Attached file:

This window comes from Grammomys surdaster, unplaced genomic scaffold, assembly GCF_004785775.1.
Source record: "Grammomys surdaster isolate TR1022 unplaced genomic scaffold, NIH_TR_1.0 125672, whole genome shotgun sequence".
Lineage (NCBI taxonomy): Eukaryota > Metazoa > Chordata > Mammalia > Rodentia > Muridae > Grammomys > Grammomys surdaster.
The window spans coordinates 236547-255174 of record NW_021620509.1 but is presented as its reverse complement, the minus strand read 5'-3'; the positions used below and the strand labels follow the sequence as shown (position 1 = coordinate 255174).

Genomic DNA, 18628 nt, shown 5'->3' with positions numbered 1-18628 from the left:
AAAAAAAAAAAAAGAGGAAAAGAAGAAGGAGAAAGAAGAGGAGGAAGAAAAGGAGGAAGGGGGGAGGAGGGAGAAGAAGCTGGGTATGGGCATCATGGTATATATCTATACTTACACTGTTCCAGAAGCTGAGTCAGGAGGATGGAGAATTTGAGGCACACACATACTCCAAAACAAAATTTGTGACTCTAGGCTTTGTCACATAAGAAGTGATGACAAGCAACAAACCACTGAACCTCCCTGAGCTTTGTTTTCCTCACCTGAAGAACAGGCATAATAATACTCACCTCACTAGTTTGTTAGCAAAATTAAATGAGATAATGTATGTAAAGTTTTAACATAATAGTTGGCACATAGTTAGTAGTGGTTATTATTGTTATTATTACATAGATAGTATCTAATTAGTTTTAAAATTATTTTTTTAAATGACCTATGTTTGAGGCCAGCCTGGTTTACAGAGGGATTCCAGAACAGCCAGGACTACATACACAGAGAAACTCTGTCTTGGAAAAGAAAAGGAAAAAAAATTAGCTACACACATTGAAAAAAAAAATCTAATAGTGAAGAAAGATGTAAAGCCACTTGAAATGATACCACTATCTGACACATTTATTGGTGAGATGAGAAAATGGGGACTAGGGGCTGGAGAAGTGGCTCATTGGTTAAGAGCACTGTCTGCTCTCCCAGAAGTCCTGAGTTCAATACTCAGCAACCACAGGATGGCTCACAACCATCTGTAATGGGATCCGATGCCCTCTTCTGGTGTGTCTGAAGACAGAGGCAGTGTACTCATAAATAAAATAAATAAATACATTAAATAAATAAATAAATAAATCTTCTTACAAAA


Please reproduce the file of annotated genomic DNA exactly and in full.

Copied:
This window comes from Grammomys surdaster, unplaced genomic scaffold, assembly GCF_004785775.1.
Source record: "Grammomys surdaster isolate TR1022 unplaced genomic scaffold, NIH_TR_1.0 125672, whole genome shotgun sequence".
Lineage (NCBI taxonomy): Eukaryota > Metazoa > Chordata > Mammalia > Rodentia > Muridae > Grammomys > Grammomys surdaster.
The window spans coordinates 236547-255174 of record NW_021620509.1 but is presented as its reverse complement, the minus strand read 5'-3'; the positions used below and the strand labels follow the sequence as shown (position 1 = coordinate 255174).

Genomic DNA, 18628 nt, shown 5'->3' with positions numbered 1-18628 from the left:
AAAAAAAAAAAAAGAGGAAAAGAAGAAGGAGAAAGAAGAGGAGGAAGAAAAGGAGGAAGGGGGGAGGAGGGAGAAGAAGCTGGGTATGGGCATCATGGTATATATCTATACTTACACTGTTCCAGAAGCTGAGTCAGGAGGATGGAGAATTTGAGGCACACACATACTCCAAAACAAAATTTGTGACTCTAGGCTTTGTCACATAAGAAGTGATGACAAGCAACAAACCACTGAACCTCCCTGAGCTTTGTTTTCCTCACCTGAAGAACAGGCATAATAATACTCACCTCACTAGTTTGTTAGCAAAATTAAATGAGATAATGTATGTAAAGTTTTAACATAATAGTTGGCACATAGTTAGTAGTGGTTATTATTGTTATTATTACATAGATAGTATCTAATTAGTTTTAAAATTATTTTTTTAAATGACCTATGTTTGAGGCCAGCCTGGTTTACAGAGGGATTCCAGAACAGCCAGGACTACATACACAGAGAAACTCTGTCTTGGAAAAGAAAAGGAAAAAAAATTAGCTACACACATTGAAAAAAAAAATCTAATAGTGAAGAAAGATGTAAAGCCACTTGAAATGATACCACTATCTGACACATTTATTGGTGAGATGAGAAAATGGGGACTAGGGGCTGGAGAAGTGGCTCATTGGTTAAGAGCACTGTCTGCTCTCCCAGAAGTCCTGAGTTCAATACTCAGCAACCACAGGATGGCTCACAACCATCTGTAATGGGATCCGATGCCCTCTTCTGGTGTGTCTGAAGACAGAGGCAGTGTACTCATAAATAAAATAAATAAATACATTAAATAAATAAATAAATAAATCTTCTTACAAAA